Morgan Stanley reverses IBM upgrade after 9 months as stock outperforms broader market

International Business Machines Corp. shares underperformed the broader market Wednesday after Morgan Stanley reversed a nine-month upgrade on Big Blue’s stock after a defensive bet paid off.


shares fell 3% as the Dow Jones Industrial Index

declined 1.3%, the S&P 500 index

slipped 1.3%, and the tech-heavy Nasdaq Composite Index

slipped 1.1%.

Morgan Stanley analyst Erik Woodring said he was taking some chips off the table as he downgraded the stock to equal weight from overweight ahead of the company’s earnings next Wednesday after it outperformed the broader market over the past 12 months.

IBM shares are currently up 5% for the past 12 months, while the Dow average is off 7%, the S&P 500 is down 15.5%, and the Nasdaq is down 26%. While the stock has run strong, year-over-year comparisons are going to become more difficult, the analyst said.

Read: IBM just broke a winning streak that lasted nearly three decades

As comparisons get more difficult, “IBM laps its mainframe and [enterprise license agreement] renewal cycles, and macro uncertainty persists, we are increasingly more guarded that IBM can sustain its goal of mid-single digit Y/Y revenue growth (in constant currency) in CY23.”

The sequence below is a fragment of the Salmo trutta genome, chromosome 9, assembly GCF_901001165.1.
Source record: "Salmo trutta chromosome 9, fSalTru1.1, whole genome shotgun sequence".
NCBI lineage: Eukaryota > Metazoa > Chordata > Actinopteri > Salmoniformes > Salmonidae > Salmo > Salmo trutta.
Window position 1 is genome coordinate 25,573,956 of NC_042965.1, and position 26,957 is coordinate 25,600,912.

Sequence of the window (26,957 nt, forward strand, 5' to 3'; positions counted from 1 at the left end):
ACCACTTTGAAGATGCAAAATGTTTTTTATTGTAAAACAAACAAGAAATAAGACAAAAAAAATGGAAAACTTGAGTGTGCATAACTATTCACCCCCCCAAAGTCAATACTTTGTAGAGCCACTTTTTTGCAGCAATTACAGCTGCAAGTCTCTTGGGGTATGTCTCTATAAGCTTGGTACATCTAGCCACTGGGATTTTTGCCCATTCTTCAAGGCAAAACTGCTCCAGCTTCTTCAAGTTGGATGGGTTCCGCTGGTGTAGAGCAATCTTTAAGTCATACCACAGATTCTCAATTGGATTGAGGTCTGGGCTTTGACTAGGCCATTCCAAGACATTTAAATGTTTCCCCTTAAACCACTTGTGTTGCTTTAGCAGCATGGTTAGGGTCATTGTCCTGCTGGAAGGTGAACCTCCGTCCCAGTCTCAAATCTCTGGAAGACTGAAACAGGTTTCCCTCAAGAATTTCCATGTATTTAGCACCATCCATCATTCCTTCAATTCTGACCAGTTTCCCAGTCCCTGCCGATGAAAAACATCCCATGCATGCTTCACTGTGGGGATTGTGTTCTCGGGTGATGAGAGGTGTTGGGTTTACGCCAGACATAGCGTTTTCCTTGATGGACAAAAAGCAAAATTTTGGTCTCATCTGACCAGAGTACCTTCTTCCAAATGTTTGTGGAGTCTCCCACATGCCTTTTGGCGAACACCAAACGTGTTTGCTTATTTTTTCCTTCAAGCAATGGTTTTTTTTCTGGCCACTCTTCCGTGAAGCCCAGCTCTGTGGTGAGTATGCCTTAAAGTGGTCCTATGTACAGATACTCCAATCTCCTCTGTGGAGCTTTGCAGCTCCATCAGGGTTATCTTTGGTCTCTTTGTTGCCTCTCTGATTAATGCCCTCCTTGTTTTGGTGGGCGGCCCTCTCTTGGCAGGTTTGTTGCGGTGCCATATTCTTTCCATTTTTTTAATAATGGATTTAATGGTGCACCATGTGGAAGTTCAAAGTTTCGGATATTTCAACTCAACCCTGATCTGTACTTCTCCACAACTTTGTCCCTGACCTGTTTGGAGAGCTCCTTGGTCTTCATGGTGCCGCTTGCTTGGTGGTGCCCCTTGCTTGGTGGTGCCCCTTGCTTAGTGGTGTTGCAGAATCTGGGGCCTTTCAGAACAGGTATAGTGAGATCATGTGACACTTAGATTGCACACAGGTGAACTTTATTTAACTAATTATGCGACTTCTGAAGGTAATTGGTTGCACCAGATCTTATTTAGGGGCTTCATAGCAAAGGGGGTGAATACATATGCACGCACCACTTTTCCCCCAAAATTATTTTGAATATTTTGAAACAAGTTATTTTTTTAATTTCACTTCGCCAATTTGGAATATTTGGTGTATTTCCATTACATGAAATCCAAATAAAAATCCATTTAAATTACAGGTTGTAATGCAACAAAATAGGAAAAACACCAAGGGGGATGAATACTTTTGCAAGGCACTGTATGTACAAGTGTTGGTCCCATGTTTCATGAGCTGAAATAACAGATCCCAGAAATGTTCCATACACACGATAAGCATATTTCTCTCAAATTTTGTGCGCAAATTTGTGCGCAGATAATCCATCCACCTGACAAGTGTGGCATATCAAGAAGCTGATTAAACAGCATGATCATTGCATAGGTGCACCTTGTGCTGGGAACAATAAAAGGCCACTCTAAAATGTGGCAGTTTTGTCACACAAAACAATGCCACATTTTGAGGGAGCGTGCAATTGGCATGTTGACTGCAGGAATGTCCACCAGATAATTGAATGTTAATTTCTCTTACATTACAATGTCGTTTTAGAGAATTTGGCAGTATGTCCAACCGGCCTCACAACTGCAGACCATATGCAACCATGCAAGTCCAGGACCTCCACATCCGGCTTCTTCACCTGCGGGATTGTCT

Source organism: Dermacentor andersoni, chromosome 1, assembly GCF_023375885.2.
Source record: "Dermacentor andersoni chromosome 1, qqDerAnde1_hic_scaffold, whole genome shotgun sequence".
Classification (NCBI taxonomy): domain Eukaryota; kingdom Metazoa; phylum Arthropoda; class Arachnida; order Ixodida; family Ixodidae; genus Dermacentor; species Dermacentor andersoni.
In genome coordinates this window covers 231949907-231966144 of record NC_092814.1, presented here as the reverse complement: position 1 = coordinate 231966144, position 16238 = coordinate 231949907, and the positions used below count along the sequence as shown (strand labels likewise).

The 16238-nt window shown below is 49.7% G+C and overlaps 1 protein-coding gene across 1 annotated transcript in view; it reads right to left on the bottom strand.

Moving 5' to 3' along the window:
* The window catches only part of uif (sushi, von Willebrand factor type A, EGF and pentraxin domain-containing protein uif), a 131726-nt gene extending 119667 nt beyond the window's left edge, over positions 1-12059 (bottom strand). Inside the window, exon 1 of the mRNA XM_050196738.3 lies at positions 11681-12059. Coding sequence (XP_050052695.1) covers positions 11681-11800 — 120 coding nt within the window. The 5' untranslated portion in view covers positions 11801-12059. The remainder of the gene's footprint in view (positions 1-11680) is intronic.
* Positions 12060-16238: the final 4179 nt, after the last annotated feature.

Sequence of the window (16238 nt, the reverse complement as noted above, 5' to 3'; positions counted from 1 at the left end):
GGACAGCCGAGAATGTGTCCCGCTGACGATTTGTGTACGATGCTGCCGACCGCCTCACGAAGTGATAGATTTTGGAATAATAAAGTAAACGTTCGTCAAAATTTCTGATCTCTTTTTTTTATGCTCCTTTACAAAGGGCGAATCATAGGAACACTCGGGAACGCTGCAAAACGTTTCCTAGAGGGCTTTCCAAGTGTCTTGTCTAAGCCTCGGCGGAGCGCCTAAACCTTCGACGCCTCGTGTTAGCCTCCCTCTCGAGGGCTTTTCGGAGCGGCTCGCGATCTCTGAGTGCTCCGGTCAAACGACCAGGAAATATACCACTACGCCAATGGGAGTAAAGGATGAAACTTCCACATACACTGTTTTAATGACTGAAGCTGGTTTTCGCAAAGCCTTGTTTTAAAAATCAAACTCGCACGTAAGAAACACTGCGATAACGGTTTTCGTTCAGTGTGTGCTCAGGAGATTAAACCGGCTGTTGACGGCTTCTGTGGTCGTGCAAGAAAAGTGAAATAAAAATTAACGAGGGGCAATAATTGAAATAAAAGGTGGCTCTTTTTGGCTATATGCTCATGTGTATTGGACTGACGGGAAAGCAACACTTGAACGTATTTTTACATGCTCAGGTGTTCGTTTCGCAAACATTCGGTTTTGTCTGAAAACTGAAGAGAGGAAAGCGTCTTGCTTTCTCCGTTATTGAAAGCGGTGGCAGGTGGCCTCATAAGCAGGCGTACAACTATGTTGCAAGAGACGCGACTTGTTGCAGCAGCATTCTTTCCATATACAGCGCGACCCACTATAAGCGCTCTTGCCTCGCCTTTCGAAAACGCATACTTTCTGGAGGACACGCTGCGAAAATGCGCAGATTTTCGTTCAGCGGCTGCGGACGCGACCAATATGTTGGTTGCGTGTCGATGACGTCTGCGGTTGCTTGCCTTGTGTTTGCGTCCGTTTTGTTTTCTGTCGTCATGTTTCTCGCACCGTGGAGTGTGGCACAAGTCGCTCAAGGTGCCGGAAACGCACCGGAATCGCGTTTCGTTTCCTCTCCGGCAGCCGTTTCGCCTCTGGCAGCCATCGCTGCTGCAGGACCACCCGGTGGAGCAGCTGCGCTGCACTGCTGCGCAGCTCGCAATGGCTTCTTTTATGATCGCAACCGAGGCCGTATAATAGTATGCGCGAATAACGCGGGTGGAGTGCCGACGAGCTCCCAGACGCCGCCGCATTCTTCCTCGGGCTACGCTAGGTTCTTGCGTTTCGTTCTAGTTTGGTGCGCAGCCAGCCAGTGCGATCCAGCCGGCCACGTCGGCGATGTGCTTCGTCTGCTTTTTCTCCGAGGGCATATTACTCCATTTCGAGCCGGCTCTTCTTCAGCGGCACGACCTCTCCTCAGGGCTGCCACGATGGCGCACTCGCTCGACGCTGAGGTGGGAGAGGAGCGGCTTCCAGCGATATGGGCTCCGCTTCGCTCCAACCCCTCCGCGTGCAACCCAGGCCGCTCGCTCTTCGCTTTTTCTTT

The downgrade reverses Woodring’s upgrade back in April, when he called IBM a defensive play to macro risks because of its recurring revenue streams.

Going into earnings, Woodring expects in-line results with his forecast earnings of $3.59 a share on revenue of $ 16.3 billion. Analysts surveyed by FactSet, on average, expect earnings of $3.59 a share on revenue of $16.13 billion.

Read: IBM acquires software company Octo from Arlington Partners to expand federal government services

Woodring said he was raising his estimates slightly because of favorable foreign currency moves as the U.S Dollar Index

has declined 8% over the past three months.

The Morgan Stanley analyst said he expects the company’s 2023 revenue growth guidance will be in the mid-single digits and that execs will stick to their $35 billion free cash flow target out to 2024.